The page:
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What makes a grown-up? Here are 5 milestones of adulthood

Adulthood is much more than graduating from high school and having a job. In fact, adulthood might actually be out of reach for many people coming of age today, a new study shows.

According to a new study by Allstate/National Journal Heartland Monitor Poll, the achievements that typically make someone an adult are job stability, home ownership, financial planning and having a family, the Atlantic reported.

Forty-five percent of people interviewed agreed having a job that is part of a long-term career makes someone an adult rather than just having a full-time job, according to the Atlantic.

READ MORE: Op-ed: Many life milestones are out of millennials' reach

The study also showed that 34 percent of people felt getting married and 21 percent of people thought having children showed you were a full-fledged adult.

With such high standards for adulthood, it seems like it will take the millennial generation much longer than it should to become “adults.” However, some blame things like student loan debt and the difficult economic situation for making it even harder to transition into full-fledged adulthood.

Ronald Brownstein of the National Journal said 78 percent of adults agree that it is harder for the generation coming of age now to “get started in life” than it was for previous generations.

“On the one hand, many agreed that the computer and communications revolution was creating new opportunities for younger people,” Brownstein wrote. “On the other, there was equal consensus that getting ahead financially has grown tougher — and almost always requires a postsecondary degree that imposes its own economic stresses with student debt.”

These three lists from Buzzfeed have a combined set of 119 ways to know when you have become an adult. They rarely focus on economic milestones, but on having realistic expectations and being responsible.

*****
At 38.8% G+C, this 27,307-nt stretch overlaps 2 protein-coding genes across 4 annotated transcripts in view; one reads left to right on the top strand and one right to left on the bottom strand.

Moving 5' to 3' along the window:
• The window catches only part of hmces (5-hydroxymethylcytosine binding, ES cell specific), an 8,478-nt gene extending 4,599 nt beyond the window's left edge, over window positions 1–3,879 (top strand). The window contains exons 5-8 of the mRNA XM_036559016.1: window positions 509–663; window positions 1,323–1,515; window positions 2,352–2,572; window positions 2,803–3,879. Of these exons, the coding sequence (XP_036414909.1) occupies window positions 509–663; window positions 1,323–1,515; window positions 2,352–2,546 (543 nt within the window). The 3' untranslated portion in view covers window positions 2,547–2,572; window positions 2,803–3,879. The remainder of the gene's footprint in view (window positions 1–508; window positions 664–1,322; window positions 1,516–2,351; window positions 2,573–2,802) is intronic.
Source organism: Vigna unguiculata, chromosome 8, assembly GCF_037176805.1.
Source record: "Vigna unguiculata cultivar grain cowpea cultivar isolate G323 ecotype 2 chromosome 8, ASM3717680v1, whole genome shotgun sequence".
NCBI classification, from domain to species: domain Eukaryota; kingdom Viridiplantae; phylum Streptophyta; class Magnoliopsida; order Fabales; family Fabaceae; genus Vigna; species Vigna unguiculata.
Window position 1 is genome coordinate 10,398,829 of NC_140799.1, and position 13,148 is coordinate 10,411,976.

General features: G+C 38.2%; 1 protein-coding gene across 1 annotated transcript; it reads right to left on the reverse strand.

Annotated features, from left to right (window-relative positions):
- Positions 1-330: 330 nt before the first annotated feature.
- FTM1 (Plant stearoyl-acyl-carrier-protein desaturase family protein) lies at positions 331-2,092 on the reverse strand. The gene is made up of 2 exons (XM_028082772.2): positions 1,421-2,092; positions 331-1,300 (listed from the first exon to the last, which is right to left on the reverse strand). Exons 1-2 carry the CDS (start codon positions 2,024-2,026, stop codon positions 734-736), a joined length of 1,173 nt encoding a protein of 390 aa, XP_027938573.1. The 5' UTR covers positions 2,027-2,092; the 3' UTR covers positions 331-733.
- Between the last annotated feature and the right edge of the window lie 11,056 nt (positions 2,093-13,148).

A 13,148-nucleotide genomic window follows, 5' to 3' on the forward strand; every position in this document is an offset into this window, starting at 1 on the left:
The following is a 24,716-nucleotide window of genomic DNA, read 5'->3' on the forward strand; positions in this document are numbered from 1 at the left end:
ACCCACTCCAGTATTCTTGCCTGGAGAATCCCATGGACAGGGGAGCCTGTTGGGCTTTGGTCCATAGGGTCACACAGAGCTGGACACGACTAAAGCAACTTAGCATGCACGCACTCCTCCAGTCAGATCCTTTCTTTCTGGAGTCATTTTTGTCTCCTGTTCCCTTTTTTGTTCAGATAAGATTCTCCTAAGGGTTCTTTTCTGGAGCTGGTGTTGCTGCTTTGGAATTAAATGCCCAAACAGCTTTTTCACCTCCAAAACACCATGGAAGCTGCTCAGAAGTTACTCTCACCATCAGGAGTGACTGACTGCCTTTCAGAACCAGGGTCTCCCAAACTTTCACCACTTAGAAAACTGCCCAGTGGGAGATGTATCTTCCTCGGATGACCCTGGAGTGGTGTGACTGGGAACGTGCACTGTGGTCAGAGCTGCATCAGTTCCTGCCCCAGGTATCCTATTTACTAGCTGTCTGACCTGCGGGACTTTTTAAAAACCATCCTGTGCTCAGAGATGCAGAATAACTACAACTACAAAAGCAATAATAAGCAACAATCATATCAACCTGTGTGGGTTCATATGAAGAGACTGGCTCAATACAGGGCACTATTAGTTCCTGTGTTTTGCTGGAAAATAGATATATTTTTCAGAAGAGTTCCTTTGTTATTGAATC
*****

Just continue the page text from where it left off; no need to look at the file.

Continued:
For example, you are an adult when candles and socks make you happy, you are tired all the time, you enjoy paying bills on time and you call your parents just to catch up, according to Buzzfeed.

Jennifer L. Tanner wrote for Psychology Today that while 18 and 21 are big years in our society, there is no set year or criteria for what makes someone an adult.

“Whether this is a distinct stage or not, we do know that recent generations are entering into these years with little guidance and few resources compared to those available to them as youth, and there are few institutions, policies, or programs designed to meet their distinct needs,” Tanner said.

Despite all these things standing in the way of the shining gates of adulthood, millennials still feel like they have a bright future ahead of them, Brownstein reported. Fifty percent said they felt like they had more opportunity to get ahead in life than their parents did.

"I was the first person in my family to even graduate from high school, much less go to college and get a postgraduate degree," teacher Sherri Hinnant told Brownstein. "It was expected for women to get married right out of school. Nowadays, that pressure isn't put on kids. They can do what they want to do; they're not expected to fit into a cookie-cutter mold."

Related links:

Does college actually prepare students for adulthood? New book has some doubts

The key ingredient to a more fulfilling life

First house blues: Are 20-somethings ready to buy their first home?

Shelby Slade is a writer for Deseret News National. Email: sslade@deseretdigital.com, Twitter: shelbygslade.